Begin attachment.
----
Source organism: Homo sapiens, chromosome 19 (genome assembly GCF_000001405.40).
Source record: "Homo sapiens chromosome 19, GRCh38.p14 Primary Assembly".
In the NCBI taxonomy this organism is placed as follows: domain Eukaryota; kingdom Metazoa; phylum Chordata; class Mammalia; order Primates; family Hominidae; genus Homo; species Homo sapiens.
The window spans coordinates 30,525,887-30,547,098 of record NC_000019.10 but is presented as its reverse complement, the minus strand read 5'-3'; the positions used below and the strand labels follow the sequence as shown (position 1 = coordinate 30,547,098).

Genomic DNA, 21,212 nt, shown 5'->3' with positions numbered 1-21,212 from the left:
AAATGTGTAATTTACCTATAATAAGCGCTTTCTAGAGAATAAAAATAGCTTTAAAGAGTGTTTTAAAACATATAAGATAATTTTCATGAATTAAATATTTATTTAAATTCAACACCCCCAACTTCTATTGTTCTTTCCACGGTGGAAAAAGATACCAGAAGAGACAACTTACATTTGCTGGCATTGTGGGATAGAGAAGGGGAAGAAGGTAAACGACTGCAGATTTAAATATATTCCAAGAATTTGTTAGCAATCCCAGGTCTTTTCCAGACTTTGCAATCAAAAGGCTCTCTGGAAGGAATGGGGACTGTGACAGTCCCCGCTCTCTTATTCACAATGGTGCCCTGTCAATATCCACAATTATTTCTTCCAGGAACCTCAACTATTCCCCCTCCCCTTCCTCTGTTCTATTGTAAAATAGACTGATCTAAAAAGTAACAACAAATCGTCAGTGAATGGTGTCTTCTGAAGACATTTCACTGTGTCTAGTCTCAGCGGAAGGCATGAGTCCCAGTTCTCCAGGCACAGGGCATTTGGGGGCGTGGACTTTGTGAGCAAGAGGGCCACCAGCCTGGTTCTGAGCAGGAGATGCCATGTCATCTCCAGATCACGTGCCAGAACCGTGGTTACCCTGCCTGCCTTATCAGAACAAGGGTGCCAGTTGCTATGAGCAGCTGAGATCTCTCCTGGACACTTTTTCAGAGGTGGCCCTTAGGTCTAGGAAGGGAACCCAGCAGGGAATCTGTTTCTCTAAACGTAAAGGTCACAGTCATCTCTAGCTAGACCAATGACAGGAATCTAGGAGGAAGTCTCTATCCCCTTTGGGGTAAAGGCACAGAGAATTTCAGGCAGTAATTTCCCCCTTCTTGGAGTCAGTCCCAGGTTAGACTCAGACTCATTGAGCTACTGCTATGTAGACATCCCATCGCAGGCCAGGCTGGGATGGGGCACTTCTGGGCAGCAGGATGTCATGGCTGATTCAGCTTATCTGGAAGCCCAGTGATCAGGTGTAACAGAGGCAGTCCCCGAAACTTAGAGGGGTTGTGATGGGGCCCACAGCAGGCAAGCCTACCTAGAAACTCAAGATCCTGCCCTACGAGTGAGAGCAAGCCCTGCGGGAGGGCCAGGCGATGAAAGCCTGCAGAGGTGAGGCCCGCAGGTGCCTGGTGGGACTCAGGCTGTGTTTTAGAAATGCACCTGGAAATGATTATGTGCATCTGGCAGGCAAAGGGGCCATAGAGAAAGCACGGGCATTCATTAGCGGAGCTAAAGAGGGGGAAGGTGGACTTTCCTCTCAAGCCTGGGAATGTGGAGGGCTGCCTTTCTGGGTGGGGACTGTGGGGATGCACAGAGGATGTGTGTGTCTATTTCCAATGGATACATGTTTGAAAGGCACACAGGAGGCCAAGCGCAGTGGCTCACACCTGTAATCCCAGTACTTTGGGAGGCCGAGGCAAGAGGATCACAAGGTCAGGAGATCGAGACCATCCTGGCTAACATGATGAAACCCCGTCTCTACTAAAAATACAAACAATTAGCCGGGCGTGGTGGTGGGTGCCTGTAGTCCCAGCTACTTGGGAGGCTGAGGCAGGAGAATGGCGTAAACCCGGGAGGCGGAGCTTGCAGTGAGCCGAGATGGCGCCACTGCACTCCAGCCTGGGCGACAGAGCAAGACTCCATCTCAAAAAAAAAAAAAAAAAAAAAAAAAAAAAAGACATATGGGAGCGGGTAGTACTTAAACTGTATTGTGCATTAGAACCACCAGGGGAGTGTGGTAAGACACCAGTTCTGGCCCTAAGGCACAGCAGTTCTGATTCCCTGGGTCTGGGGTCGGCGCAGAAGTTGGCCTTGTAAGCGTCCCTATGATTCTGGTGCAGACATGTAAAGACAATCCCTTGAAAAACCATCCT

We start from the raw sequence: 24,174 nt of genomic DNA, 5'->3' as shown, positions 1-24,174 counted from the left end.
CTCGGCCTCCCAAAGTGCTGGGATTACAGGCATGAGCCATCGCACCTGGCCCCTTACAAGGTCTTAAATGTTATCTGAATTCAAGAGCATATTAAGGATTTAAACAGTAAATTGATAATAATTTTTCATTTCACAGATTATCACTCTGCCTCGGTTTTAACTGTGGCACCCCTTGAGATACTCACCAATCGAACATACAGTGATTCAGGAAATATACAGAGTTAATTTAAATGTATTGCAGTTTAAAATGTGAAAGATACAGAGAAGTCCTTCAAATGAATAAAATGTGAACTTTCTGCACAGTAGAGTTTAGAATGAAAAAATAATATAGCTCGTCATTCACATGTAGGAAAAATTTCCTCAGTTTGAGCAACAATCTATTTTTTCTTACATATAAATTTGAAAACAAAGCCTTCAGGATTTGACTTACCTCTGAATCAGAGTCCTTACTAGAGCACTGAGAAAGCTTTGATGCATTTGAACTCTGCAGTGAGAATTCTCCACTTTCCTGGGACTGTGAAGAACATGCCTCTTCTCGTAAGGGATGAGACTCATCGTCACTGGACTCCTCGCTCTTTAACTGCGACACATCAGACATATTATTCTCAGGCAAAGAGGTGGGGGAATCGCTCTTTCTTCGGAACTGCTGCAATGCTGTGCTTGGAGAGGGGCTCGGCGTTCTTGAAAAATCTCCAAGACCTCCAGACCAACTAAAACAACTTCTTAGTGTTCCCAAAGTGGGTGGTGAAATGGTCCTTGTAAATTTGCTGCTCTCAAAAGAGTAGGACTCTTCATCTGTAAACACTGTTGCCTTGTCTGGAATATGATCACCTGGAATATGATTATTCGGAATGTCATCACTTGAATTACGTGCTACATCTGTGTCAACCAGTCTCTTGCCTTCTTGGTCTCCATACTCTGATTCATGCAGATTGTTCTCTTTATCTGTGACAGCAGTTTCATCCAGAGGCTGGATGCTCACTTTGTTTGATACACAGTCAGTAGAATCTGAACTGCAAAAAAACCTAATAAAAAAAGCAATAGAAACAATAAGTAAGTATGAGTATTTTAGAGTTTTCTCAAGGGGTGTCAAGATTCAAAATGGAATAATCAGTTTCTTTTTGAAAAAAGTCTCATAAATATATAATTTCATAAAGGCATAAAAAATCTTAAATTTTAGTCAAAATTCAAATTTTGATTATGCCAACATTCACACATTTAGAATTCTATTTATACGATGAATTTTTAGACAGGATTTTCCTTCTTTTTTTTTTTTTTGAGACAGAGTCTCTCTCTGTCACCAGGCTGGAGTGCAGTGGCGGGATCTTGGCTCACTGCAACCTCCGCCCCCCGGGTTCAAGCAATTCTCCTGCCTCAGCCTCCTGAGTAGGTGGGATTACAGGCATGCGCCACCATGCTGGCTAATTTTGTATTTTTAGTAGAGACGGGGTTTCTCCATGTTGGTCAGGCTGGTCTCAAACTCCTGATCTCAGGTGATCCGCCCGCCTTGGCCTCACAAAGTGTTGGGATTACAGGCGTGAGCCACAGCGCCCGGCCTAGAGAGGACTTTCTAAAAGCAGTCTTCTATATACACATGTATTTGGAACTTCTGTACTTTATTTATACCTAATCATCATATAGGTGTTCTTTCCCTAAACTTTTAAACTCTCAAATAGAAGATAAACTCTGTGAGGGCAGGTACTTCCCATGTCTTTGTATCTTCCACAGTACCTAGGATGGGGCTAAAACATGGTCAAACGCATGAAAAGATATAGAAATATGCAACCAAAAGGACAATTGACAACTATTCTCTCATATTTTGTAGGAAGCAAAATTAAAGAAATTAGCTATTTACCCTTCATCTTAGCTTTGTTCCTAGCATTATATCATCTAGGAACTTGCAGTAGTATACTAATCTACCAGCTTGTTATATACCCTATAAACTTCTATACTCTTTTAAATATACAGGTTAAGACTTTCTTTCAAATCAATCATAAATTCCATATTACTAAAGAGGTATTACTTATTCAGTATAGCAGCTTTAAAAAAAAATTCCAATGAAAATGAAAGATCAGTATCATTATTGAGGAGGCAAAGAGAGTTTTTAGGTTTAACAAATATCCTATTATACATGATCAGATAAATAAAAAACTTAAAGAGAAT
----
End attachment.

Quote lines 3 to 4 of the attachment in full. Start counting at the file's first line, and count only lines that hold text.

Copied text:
In the NCBI taxonomy this organism is placed as follows: domain Eukaryota; kingdom Metazoa; phylum Chordata; class Mammalia; order Primates; family Hominidae; genus Homo; species Homo sapiens.
The window spans coordinates 30,525,887-30,547,098 of record NC_000019.10 but is presented as its reverse complement, the minus strand read 5'-3'; the positions used below and the strand labels follow the sequence as shown (position 1 = coordinate 30,547,098).